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Not a lot of shocks, but nevertheless a nice slice of sleaze
Like many films on the BBFC's "Video Nasty" list back in the eighties; The Witch Who Came from the Sea baffles the viewer because there really isn't anything in the film that should have lead to its banning. Sure, there's a little bit of blood and the suggestive child abuse scenes are a bit shocking, but this film is never going to corrupt or deprave. Anyway, while the shocks are disappointing, and I can understand why this isn't a widely liked cult classic; I've got to say that I really enjoyed it...and I should also mention that I'm not really sure why. The film features the age-old storyline of someone going insane and turning to murder, but it's surprisingly more relaxed in pace and content that many other similar movies. This one is also different because, rather than seeing a man butcher women; we've got a woman exacting violence against men. Molly is a young lady corrupted by memories of her seafaring father. She turns to drink, and soon becomes a killer after spending the night with two footballers. We then follow her on her dissent into alcoholism and insanity.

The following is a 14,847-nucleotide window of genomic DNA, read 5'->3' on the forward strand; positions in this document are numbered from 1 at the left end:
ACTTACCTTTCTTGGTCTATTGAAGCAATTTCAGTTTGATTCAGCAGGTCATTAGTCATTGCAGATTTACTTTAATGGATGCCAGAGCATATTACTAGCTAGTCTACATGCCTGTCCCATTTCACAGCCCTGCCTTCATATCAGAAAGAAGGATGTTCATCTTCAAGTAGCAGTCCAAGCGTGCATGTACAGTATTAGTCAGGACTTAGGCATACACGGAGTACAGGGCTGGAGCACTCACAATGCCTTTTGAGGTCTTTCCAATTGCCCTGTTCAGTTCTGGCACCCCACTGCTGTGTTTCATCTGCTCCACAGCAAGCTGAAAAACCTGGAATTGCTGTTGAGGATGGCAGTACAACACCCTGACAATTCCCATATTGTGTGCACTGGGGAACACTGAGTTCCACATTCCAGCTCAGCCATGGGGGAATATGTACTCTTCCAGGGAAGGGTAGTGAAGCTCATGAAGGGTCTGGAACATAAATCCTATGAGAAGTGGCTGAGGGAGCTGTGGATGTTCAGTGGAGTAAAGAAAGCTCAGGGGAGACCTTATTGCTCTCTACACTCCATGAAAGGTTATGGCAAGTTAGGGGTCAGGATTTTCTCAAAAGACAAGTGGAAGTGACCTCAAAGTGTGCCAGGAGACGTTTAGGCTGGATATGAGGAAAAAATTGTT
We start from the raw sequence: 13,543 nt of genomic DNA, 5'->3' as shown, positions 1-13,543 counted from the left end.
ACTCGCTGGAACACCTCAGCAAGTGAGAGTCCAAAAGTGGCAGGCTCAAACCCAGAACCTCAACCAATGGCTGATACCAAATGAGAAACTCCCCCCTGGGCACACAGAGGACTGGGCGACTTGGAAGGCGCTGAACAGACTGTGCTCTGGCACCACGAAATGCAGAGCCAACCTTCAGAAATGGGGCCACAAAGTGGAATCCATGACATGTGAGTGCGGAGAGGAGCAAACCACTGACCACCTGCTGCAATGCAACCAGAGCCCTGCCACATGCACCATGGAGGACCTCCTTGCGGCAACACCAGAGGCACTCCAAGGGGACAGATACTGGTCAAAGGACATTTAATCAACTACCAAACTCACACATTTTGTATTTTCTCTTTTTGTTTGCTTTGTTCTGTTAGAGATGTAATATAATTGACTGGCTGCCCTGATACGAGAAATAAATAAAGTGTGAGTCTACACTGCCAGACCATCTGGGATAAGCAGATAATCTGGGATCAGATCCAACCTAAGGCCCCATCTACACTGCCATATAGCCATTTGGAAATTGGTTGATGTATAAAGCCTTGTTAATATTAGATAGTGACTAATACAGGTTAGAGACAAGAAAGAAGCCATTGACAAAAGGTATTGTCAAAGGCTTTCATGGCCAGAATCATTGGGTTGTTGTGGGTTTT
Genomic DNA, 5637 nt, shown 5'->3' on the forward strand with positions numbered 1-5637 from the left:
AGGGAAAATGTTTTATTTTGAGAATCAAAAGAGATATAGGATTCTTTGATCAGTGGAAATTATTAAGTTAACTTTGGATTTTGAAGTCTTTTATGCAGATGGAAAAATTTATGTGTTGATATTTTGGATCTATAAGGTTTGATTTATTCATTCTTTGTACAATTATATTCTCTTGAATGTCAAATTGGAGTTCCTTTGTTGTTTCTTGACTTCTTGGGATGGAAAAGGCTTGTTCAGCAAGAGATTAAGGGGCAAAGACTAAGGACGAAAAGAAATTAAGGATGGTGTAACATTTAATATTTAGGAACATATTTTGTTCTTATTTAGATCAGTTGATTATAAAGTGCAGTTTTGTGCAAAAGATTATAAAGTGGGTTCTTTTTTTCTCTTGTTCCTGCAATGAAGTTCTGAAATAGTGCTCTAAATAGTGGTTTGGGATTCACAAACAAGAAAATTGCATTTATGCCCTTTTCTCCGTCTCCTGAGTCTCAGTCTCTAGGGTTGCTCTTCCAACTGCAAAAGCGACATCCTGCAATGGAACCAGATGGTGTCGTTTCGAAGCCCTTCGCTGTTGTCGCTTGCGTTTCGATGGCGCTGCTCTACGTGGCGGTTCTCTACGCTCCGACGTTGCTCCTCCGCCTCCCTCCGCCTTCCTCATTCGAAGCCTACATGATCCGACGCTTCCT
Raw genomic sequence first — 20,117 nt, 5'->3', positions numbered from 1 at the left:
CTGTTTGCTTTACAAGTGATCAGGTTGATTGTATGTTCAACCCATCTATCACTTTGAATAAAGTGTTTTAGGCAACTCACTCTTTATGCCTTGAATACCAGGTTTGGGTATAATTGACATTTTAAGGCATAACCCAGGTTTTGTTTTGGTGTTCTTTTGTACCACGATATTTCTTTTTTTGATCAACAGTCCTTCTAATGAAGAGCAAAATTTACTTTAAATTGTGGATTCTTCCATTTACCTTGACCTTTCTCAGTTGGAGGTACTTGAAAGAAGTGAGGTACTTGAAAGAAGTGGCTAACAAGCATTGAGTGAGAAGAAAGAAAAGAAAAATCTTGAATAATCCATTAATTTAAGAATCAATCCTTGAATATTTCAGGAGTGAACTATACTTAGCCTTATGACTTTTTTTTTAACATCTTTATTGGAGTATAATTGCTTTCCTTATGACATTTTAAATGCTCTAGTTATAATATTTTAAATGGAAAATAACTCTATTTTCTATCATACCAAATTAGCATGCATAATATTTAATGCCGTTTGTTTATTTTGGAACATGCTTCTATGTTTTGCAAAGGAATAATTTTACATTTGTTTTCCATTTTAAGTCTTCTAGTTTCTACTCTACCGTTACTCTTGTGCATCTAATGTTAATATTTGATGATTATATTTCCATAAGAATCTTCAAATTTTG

The film has that classic, gritty low budget look about it, which bodes well with the atmosphere presented. One of the main reasons why I liked this film is because it seems that writer Robert Thom and director Matt Cimber actually care about the plot and characters, and this is shown by the fact that a lot of the movie is spent building up the situation around the lead character. The movie remains interesting throughout because certain facts about the lead's past are fed to the audience bit by bit, and these help us to see why the character acts as she does. The lead role is taken by Millie Perkins, who actually does a really good job with it. It's easy to believe that she is the character we are seeing on screen, and her performance is above the average for this sort of film. The scenes of gore aren't all that shocking, and only the one that sees a man butchered with his razor is likely to provoke any kind of reaction from the audience. The castration sequences and the child abuse are what this film became notorious for, but I don't know why as they both are put forward in a very casual manner. Overall, however, I feel that The Witch Who Came from the Sea has been unfairly treated and should be remembered with a bit more respect.
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